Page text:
By John L. Micek
For the Pittsburgh Current
Former Georgia gubernatorial candidate and Democratic rising star Stacey Abrams is among a high-wattage roster of political activists, strategists and digital organizers who are looking to reframe the debate around climate issues in eight battleground states — including Pennsylvania — ahead of the November general election.
The group, christened Climate Power 2020, is a joint effort between the League of Conservation Voters, the Center for America Progress Action Fund, and the Sierra Club. On its website, the new group boasts that “We believe in science. Donald Trump does not.”
John Podesta, the veteran Democratic operative and former aide to Presidents Bill Clinton and Barack Obama, said the group wants to help hold President Donald Trump “accountable for his rejection of science, facts, and reality. For both COVID-19 and the climate crisis, the anti-science policies from this administration are pushing our nation into crisis.
“Today, it fueled a pandemic. Tomorrow, we will see the consequences in a world destabilized by climate change,” Podesta said in a statement. “Climate Power 2020 will change the politics of climate — pushing all candidates to aggressively campaign on climate action and holding science-denying campaigns accountable.”
In its statement, the group said it plans to focus its efforts on Arizona, Colorado, Florida, Georgia, Michigan, North Carolina, Pennsylvania, and Wisconsin — all states that will be hotly contested in 2020. Trump narrowly won Pennsylvania in 2016, and Democrats are looking to take it back this fall.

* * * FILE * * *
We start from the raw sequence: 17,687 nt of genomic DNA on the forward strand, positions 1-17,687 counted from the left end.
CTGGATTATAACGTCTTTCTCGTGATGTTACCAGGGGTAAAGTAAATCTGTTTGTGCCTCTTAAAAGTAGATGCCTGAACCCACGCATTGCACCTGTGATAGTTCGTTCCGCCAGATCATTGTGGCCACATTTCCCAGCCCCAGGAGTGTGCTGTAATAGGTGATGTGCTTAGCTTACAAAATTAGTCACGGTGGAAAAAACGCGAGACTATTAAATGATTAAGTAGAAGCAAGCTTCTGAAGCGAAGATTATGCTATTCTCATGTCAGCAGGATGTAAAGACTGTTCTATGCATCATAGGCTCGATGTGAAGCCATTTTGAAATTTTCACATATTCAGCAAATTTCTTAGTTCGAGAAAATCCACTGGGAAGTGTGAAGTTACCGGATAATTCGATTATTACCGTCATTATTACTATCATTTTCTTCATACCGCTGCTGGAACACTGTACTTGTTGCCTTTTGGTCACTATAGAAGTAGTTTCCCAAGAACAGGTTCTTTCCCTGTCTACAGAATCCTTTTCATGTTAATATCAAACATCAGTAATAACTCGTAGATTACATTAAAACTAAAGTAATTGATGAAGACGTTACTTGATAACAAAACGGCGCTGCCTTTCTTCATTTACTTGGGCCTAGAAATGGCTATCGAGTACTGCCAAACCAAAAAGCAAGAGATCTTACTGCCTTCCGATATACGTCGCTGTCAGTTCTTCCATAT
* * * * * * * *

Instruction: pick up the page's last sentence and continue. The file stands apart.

“Our city is proving that protecting the planet is good for our families, health and economy. We know President Trump stands with polluters—not Pennsylvanians,” Pittsburgh Mayor Bill Peduto said in a statement. “Climate Power 2020 will harness the energy of Pennsylvanians who want bold climate action, and hold Trump accountable for failing to protect our communities from the growing impacts of climate change. By working together, we can demonstrate that a green jobs plan for Appalachia is both good policy and good politics.”
In a statement, Abrams argued that “communities of color are paying the highest price for Trump’s failure to adequately prepare for COVID-19 and his inaction on climate change. We can’t change the past, but we can prevent the next disaster.
“[This year] 2020 is our biggest chance to take action on climate change in an equitable way, and we need to hold Donald Trump accountable for his dangerous attack on science and shortsighted policies,” she said.
John L. Micek is the Editor of the Pennsylvania Capital-Star where this story first appeared.